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General Practitioners

Question for Department of Health

UIN 51068, tabled on 31 October 2016

To ask the Secretary of State for Health, what steps his Department is taking to improve GP appointment waiting times.

Answered on

3 November 2016

According to the latest GP Patient Survey (published in July 2016), 84.7% of respondents indicated that they were able to get an appointment the last time they tried. Of those who were able to get an appointment, 92.1% say their appointment was convenient and 81.9% of patients who wanted to see a doctor or nurse on the same day were able to do so.

The Government is committed to improving access to general practitioner (GP) services as part of our plan for a seven day National Health Service. To implement this, £175 million has been invested in the GP Access Fund to test improved and innovative access to GP services. Across the two waves of the Access Fund, there are 57 schemes covering over 2,500 practices and 18 million patients – a third of the population – that have benefited from improved access and transformational change at local level.

This includes more appointments being made available, especially at times more convenient for patients, such as weekday evenings and weekends. It also includes different approaches like telephone consultations and better use of the wider primary care workforce (such as Advanced Nurse Practitioners, pharmacists, the voluntary sector, physiotherapists and paramedics) to deliver improved access to patients.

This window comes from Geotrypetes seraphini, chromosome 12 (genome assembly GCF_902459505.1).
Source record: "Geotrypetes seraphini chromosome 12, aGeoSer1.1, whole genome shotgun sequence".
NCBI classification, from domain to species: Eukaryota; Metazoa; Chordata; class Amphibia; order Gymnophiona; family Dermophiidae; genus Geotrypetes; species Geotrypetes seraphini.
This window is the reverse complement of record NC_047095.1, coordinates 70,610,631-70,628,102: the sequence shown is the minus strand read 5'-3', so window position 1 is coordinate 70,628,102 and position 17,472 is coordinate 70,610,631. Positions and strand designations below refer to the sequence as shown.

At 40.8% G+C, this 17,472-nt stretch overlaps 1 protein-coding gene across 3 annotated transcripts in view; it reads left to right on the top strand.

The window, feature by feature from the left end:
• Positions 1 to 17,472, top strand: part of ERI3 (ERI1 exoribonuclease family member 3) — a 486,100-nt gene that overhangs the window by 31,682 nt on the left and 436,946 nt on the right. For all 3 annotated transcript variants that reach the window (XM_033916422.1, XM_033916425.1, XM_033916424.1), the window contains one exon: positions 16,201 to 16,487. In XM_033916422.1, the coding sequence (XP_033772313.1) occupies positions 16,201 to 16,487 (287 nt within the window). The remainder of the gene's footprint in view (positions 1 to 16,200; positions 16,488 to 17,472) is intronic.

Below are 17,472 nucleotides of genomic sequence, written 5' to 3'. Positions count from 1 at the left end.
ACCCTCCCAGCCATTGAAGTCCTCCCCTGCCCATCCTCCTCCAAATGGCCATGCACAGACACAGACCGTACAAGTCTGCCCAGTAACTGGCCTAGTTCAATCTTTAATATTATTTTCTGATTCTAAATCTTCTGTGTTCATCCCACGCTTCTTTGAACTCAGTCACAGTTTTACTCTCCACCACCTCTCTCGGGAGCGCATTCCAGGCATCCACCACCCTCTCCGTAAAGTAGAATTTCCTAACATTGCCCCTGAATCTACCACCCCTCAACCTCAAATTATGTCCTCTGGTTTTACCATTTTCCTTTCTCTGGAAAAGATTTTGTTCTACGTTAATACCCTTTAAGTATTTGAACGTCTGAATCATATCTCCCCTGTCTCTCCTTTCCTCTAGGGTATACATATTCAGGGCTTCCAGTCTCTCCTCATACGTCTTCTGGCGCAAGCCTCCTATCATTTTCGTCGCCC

These approaches have helped release local GP capacity, improve patient choice, and more appropriately matched the needs of patients with the most appropriate professional to care for them. In addition to Access Fund sites, clinical commissioning groups (CCGs) may offer local initiatives for improving access to GPs.

Practices in the GP Access Fund are testing an automated appointment measuring interface (the GP Appointment Tool) to give them detailed information about their activity and how it varies over time. This will help practices match their supply of appointments more closely to demand. It will be available for every practice from 2017-18.

The General Practice Forward View, published in April 2016, announced that an extra £2.4 billion a year will be invested in GP services by 2020-21. As part of overall investment in general practice, NHS England will provide over £500 million of recurrent funding by 2020-21, on top of current primary medical care allocations, to enable CCGs to commission and fund extra capacity across England. This is to ensure that by 2020, everyone has access to GP services, including sufficient routine appointments at evenings and weekends to meet locally determined demand, alongside effective access to out-of-hours and urgent care services.

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